After a scalding 20-10 start to the season, the last few weeks have seen the Cardinals come crashing back to earth. They’re 3-11 since the final game in the Nationals series. You might think that the 20-10 start was an aberration held up by dumb luck and one-run wins, but that’s not really true. Their pythagorean record at that point was 18-12 and they were 5-3 in one-run games. If anything, the opposite is true. Before last night’s debacle, they were 3-10 in their last 13 but their pythagorean record had them between 5 and 6 wins over those games. They’re 0-4 in one-run games, which is not sustainable. They’ve been undoubtedly bad, but it looks worse because of dumb luck. Still, bad is bad, and they need to correct a tailspin that has seen 25% shaved off of their playoff odds. Fortunately, help is on the way.
There are quite a few culprits for the current stretch. Marcell Ozuna has a 38 wRC+ since May 2nd. Matt Carpenter is at 87, Kolten Wong is at 81, and Harrison Bader is at -7 in his limited playing time. Thankfully, Ozuna, Carpenter, and Wong all started showing signs of life in Atlanta, so we should focus on another culprit. This one goes even deeper than the last few weeks. The starting pitching has struggled for most of the season, as Ben Godar detailed earlier this week.
What makes the struggles of the rotation doubly frustrating is that most of them show signs of a potential turnaround. We’ll exclude Miles Mikolas, who has clearly regained form. As for the others, Adam Wainwright fluctuates wildly between tremendous and torched from start to start. Jack Flaherty is brilliant every time out except for approximately 3 or 4 pitches, which have managed to sting him every time. Whenever Dakota Hudson finds a rich vein of righties, he can chew through a lineup until the next batch of lefties bludgeon him. Michael Wacha is the outlier here, having truly struggled for most of the season.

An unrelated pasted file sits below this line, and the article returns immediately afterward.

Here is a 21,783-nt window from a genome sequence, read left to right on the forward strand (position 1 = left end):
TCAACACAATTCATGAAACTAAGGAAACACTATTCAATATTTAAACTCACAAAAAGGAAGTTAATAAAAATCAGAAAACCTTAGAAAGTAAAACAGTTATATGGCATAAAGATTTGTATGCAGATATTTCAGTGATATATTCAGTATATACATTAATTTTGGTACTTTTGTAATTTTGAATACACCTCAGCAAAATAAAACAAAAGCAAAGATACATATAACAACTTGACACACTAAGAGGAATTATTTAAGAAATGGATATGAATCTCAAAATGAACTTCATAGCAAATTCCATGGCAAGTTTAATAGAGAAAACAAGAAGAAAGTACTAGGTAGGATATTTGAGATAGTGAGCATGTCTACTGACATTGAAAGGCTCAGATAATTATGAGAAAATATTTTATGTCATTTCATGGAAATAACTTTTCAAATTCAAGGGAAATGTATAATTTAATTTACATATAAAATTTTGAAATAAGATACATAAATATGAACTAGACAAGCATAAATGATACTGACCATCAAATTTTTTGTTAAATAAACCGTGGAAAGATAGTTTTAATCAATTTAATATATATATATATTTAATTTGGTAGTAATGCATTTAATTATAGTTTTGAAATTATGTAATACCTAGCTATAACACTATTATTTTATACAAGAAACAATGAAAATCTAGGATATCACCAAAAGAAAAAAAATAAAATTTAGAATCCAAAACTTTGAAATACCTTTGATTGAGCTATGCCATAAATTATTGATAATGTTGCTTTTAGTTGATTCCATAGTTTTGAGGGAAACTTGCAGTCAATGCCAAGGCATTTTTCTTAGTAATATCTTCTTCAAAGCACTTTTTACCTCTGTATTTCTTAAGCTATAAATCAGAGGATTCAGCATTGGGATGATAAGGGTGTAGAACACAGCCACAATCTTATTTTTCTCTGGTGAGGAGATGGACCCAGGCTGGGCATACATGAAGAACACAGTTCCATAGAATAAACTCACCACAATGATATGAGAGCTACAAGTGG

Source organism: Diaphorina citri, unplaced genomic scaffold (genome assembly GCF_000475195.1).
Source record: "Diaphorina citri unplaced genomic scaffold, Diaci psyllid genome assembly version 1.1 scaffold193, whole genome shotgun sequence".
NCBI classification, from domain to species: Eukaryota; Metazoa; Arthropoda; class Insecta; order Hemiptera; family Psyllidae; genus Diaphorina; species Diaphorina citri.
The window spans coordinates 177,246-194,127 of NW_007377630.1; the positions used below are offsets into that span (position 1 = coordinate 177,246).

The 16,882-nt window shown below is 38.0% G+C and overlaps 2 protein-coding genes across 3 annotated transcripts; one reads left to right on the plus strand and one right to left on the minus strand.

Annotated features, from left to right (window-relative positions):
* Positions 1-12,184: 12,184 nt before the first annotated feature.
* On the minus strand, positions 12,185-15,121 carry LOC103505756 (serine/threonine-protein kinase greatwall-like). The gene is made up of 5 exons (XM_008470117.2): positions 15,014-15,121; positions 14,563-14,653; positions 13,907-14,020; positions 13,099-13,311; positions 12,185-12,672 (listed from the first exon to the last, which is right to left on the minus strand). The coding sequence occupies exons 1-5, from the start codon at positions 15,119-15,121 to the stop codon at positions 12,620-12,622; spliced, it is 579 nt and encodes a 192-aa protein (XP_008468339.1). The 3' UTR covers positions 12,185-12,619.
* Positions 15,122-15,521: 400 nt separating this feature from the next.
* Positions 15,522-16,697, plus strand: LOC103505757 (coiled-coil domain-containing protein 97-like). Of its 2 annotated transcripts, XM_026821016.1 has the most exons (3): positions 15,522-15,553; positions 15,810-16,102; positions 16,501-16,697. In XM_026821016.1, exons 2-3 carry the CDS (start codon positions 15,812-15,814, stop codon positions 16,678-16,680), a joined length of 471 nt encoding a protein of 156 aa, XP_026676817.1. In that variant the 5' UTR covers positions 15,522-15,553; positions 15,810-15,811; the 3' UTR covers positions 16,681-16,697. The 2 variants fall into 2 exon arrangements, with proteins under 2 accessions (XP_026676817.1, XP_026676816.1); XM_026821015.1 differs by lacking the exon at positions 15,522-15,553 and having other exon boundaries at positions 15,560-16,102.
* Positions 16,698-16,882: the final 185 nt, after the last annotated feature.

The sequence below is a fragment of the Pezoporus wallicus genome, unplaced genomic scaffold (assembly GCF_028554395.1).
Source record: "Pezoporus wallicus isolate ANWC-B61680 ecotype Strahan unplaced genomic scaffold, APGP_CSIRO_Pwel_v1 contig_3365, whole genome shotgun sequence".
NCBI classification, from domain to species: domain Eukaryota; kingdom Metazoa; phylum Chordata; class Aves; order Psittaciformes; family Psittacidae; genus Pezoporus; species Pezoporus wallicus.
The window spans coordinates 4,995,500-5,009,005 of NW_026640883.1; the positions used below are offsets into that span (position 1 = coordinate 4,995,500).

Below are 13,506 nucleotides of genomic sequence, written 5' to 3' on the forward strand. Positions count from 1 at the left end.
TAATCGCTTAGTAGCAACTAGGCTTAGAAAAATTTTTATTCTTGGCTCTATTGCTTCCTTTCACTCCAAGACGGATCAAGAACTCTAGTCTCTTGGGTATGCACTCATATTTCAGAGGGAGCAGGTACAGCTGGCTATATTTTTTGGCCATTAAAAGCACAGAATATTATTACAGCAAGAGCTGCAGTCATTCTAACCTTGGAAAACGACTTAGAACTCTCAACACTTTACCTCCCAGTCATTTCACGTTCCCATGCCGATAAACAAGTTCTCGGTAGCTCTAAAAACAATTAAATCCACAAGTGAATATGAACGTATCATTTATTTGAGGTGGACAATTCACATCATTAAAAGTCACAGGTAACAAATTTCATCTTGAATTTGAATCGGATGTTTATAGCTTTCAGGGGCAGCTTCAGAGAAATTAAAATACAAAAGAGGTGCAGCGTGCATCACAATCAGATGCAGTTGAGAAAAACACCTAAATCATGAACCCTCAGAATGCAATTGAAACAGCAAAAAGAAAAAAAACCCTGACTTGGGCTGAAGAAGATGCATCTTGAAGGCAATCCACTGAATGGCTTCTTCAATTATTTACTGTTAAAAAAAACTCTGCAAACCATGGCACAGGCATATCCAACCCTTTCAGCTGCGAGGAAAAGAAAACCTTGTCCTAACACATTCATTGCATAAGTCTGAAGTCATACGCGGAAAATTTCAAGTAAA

Too frequently, Wacha, Hudson, and Wainwright get knocked around early. Here’s a nasty little table that shows how many times Wacha, Hudson, and Wainwright have yielded a certain amount of runs through either the first three our four innings.
Wacha/Waino/Hudson, Early Runs Allowed
That trio has started 25 games this season, and allowed four or more runs through the first four innings in eight of those games. Ten times, they’ve given up three or more runs through the first three innings. About once every four games this season, one of those starters has either wasted a positive offensive output or simply put the team in a hole. The ramifications for any game where that happens are gnarly, but it’s more sinister than that.